The Department of Energy estimates that 350 billion KWH of energy are flushed down drains in the form of heated water. King County is one of the first counties in the nation to try to do something about all that wasted heat energy. EarthFix’s Ashley Ahearn reports.
Jessie Israel looks down into an open sewage pipe at a construction site near Discovery Park. She handles resource recovery for King County’s Wastewater Utility.
Stinky water rushes beneath the construction worker’s feet below us. But Israel doesn’t think about it as stinky water.
Israel: “The vast majority of what’s going out to the plant is water from running our laundry, the sink, your shower this morning. We flush a lot of hot water, a lot of energy down the drain and you can see it right here, we’re trying to figure out how to capture that and use it in buildings.”
Israel sees that warm sewage water as energy. The average temperature of the water rushing through this pipe, and hundreds of miles of sewage and wastewater pipes in the county, is a pretty constant 65 degrees.
King County is looking for partners in the private sector who want to harness that heat and use it in buildings.
Israel: “We’re essentially going to match-make places where we have pipes full of sewage, full of all that hot water, next to a piece of developable land, with a developer that is a deep green developer that wants to innovate and integrate new technologies.”
To be clear: King County is not paying the contractors. They’re just offering them access to their pipes. And they are one of the first counties in the nation to do so.
Another point of clarification: warm sewage water is not getting funneled around buildings to provide heat.
Lynn Mueller owns a company in Vancouver, BC that installs systems to extract heat energy from wastewater. He says, in order to understand this, picture your refrigerator.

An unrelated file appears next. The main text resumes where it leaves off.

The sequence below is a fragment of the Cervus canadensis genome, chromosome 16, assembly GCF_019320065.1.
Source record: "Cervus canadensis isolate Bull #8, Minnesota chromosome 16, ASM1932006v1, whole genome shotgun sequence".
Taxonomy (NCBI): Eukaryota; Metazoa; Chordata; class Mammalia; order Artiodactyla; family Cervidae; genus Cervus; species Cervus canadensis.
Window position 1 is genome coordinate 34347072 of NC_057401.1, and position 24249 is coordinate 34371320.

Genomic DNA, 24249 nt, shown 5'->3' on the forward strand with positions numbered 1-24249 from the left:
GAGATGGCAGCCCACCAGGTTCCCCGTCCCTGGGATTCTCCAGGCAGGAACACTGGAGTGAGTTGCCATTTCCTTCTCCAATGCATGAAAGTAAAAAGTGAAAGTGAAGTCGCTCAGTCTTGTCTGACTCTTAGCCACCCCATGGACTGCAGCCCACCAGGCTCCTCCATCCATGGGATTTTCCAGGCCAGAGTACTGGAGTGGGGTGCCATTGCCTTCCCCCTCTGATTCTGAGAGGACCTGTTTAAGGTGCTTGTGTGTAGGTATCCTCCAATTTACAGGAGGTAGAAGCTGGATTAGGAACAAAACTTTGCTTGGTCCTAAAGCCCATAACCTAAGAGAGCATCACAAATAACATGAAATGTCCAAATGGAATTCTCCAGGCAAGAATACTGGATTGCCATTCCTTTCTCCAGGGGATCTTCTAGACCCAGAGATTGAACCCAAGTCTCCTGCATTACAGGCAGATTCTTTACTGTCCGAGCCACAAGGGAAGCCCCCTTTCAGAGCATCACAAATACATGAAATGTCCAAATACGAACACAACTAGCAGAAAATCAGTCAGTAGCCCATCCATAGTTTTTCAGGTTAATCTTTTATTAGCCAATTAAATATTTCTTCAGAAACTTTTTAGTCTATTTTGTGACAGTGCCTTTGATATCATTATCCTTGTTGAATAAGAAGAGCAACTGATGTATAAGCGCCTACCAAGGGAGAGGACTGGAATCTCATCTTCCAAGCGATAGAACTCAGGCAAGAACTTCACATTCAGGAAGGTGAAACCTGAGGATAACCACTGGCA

Mueller: “So you know how your fridge works, you put warm beer in the fridge, pretty soon the beer is cold and the back of your fridge is warm? Well you’ve moved heat from that warm material in the fridge to outside of the fridge and that’s basically exactly the same system – it’s a heat pump.”
So the warm wastewater in the sewage pipe provides the heat – just like the beer in the fridge – and then that heat is used to warm up clean water in separate pipes that circulate around the building.
Systems like this have been installed in Japan, China, Canada and parts of Northern Europe - and they’re having an impact.
One of Mueller’s systems went into a building in Vancouver and lowered the building’s energy consumption by 75%.
Mueller: “We’re operating at 600% efficiency so every dollar we spend recovering the heat out of the sewer we get 6$ worth of heat out.”
His company’s sales are projected to jump from 3 million this year to 50 million next year.
But wastewater energy systems won’t work on all buildings.
It can be tricky to retrofit buildings that don’t already have hot water heat circulating systems.
Jessie Israel with King County says the key is to get developers of new buildings thinking about incorporating this technology early on in the design process – in order to reap big energy savings later.
Israel: “350 billion KWH of energy are lost every year, just flushed down the drain. If we’re smart about how we build cities and how we build communities and how we build buildings. Maybe 50 years from now that will be a much smaller number."
King County will be accepting ideas for wastewater energy capture projects until the 23rd of August.
Copyright 2012 Northwest Public Radio